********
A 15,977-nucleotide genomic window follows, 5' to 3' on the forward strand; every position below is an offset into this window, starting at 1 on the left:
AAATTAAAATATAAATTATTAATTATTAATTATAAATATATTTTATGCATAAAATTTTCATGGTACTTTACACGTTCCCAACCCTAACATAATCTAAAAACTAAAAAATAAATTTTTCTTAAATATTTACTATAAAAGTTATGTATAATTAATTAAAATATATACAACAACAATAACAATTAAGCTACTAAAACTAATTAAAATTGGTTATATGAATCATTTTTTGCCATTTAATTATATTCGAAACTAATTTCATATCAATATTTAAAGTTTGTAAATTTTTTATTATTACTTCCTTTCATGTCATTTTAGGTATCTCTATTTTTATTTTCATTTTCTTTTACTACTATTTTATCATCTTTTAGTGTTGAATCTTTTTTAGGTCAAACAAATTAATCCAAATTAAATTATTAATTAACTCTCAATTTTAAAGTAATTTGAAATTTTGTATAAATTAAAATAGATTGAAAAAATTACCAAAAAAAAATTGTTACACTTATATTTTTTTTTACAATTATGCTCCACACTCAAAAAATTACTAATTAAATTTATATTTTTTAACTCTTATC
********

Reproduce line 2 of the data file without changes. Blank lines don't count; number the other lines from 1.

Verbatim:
AAATTAAAATATAAATTATTAATTATTAATTATAAATATATTTTATGCATAAAATTTTCATGGTACTTTACACGTTCCCAACCCTAACATAATCTAAAAACTAAAAAATAAATTTTTCTTAAATATTTACTATAAAAGTTATGTATAATTAATTAAAATATATACAACAACAATAACAATTAAGCTACTAAAACTAATTAAAATTGGTTATATGAATCATTTTTTGCCATTTAATTATATTCGAAACTAATTTCATATCAATATTTAAAGTTTGTAAATTTTTTATTATTACTTCCTTTCATGTCATTTTAGGTATCTCTATTTTTATTTTCATTTTCTTTTACTACTATTTTATCATCTTTTAGTGTTGAATCTTTTTTAGGTCAAACAAATTAATCCAAATTAAATTATTAATTAACTCTCAATTTTAAAGTAATTTGAAATTTTGTATAAATTAAAATAGATTGAAAAAATTACCAAAAAAAAATTGTTACACTTATATTTTTTTTTACAATTATGCTCCACACTCAAAAAATTACTAATTAAATTTATATTTTTTAACTCTTATC